What's it like? Marangu Route in detail
“Kilimanjaro is a pretty tricky climb you know; most of it's up until you reach the very, very top, and then it tends to slope away rather sharply.” - Graham Chapman (1941-1989)
What is it with people and mountains? According to Friedrich Nietzsche, ‘he who climbs upon the highest mountains laughs at all tragedies, whether real or imagined’. Fair enough. But is this really a rationale, or just a sign of high-altitude deliria? When asked why he wanted to climb Everest, George Mallory famously replied: ‘Because it’s there.’ Unfortunately for Mallory, so too would his corpse soon be. (Nietzsche, a keen mountaineer himself, would have probably found this hilarious.) ‘Apparently, more people have died climbing Kilimanjaro than Everest’, I tell my mother as she bids us (her husband and three children) farewell at the airport. This trip should be a laugh-fest.
In truth, the death rate on Kilimanjaro pales in comparison to the sheer number of climbers who set out to scale the mountain each year (some 25,000 in 2010). As big mountains go, ‘Kili’ is pretty user-friendly; there are several well-trodden routes, a host of trekking companies and comfortable campsites with hot running water and tea- and coffee-making facilities. And yet, at the best part of 6,000m, Africa’s highest peak is not to be laughed at (though Nietzsche probably would…). Though the climbing is non-technical - unless of course you’re one of porters (standard issue: two per person) balancing a week’s worth of food and fuel on your head – the success rate on the main routes is low, as little as 30% on the most popular approach. The cause is rarely physical exertion – the porters shoulder that burden - but rather the Russian roulette of altitude sickness, the symptoms of which are often described as being akin to the worst hangover imaginable. A sobering thought.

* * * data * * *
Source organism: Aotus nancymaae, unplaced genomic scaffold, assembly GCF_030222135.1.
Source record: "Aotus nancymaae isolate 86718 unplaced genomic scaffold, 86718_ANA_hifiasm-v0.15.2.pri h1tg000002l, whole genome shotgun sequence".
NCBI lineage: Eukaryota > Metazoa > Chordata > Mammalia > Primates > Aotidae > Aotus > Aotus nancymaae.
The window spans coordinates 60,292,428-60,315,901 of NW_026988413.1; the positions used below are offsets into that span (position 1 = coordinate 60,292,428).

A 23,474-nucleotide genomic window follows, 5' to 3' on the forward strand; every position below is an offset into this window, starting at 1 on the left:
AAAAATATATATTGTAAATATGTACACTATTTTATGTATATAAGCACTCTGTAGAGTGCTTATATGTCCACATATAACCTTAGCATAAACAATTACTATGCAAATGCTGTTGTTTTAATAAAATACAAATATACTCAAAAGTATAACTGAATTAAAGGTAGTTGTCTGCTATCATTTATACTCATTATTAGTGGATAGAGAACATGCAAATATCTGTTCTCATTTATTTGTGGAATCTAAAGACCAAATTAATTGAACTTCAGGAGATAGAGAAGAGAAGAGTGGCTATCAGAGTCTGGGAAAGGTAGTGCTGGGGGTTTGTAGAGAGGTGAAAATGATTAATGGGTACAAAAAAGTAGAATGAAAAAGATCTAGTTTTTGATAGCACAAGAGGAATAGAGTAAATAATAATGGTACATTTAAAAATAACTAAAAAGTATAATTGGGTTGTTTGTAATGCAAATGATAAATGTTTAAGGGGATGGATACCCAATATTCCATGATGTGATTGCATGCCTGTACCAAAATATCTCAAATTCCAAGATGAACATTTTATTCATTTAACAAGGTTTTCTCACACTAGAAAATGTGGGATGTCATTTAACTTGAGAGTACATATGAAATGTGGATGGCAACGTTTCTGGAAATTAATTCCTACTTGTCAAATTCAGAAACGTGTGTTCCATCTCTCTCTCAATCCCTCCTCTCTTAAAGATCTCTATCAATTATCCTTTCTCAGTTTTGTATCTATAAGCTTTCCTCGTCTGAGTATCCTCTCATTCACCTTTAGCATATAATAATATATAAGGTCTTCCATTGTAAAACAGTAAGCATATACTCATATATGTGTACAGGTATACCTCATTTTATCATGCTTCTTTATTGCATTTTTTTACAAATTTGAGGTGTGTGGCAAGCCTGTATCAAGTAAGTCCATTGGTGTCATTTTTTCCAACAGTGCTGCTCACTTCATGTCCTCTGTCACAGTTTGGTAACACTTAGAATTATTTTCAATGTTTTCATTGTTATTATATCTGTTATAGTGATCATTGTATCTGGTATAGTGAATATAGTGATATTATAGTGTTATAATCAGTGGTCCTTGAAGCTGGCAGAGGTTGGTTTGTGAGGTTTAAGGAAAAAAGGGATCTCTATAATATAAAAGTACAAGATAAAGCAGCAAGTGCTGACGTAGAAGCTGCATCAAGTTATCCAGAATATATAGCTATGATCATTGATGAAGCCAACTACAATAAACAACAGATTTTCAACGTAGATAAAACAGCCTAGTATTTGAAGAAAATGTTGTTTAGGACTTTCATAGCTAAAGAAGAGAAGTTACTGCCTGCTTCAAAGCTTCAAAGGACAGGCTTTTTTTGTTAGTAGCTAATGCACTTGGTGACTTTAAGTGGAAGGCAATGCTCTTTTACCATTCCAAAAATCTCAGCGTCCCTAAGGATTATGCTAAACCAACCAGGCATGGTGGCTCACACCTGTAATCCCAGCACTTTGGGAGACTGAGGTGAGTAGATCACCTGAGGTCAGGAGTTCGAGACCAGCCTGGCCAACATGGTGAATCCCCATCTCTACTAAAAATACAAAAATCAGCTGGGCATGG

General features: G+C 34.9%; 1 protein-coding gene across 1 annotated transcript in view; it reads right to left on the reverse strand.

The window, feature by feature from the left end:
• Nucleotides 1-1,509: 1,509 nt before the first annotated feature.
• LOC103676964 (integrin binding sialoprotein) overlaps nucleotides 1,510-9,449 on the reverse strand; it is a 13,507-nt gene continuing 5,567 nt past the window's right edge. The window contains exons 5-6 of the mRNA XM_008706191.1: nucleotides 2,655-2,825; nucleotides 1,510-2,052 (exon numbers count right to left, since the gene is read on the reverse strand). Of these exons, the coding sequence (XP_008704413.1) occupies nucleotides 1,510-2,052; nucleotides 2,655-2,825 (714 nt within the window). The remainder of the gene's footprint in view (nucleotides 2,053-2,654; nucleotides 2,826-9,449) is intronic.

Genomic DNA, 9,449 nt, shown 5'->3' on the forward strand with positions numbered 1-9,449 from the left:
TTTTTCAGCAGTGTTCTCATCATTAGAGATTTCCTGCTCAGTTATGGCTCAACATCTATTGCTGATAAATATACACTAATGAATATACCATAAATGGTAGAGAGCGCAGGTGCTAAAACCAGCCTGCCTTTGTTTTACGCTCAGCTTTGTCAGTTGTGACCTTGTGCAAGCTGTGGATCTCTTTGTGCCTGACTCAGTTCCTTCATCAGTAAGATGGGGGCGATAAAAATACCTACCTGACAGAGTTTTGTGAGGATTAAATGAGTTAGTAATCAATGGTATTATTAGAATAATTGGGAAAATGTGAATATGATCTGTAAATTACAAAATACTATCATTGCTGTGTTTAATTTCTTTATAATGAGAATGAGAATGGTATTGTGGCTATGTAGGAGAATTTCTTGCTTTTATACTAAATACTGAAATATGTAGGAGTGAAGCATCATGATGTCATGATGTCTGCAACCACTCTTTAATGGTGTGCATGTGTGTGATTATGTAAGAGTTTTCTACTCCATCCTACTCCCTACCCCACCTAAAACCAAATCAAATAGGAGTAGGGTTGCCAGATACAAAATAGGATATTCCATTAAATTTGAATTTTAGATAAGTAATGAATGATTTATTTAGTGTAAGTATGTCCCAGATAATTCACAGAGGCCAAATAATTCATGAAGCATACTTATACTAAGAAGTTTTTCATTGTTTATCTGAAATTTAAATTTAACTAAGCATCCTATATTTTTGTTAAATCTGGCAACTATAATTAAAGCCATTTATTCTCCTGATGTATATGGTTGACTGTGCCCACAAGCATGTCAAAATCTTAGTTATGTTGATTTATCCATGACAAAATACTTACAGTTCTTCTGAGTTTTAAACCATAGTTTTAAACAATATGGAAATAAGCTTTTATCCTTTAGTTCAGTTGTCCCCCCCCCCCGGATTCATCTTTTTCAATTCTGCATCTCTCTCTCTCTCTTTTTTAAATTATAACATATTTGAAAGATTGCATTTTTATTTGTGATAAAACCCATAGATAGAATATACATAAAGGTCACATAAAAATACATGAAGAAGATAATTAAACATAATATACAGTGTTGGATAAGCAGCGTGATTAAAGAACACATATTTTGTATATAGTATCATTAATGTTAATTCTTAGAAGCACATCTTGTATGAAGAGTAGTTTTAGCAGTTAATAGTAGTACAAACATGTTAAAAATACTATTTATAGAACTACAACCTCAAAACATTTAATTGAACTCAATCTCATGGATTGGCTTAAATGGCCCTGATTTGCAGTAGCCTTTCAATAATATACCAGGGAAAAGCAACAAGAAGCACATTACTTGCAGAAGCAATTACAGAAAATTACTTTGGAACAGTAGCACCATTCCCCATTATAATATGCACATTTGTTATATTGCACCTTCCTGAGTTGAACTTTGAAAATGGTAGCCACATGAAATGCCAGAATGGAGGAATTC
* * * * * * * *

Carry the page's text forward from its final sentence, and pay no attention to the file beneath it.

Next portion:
I’m fairly apprehensive, then, about my family’s chances of reaching Uhuru Peak. Though all of our party are in fairly good shape, that 30% success rate means that, statistically speaking, only one of us (or one and a bit – queue chortles from Nietzsche) will make it to the summit. “It’s the journey that’s important, not the destination”, we remind ourselves (30% in jest, 70% in justification).
And quite some journey it is. All the pre-trek chat about altitude sickness, sub-zero temperatures and blisters the size of sheep’s bladders had obscured the fact that this was, after all, a five-day hike through a spectacular national park. The mountain itself is a sky island, its various ecosystems having been severed from the mainland and cast adrift in a sea of cloud. Indeed, as one of the world’s tallest ‘true’ mountains, Kilimanjaro comprises five distinct ecological zones, each home to countless endemic and relict species of flora and fauna. So immense is this upturned ark that the migratory birds inhabiting its lower levels need only move a few kilometres up the mountain come change of season. Conversely, a creature at home on one part of the mountain may struggle to survive just a short distance up (as many a climber has discovered).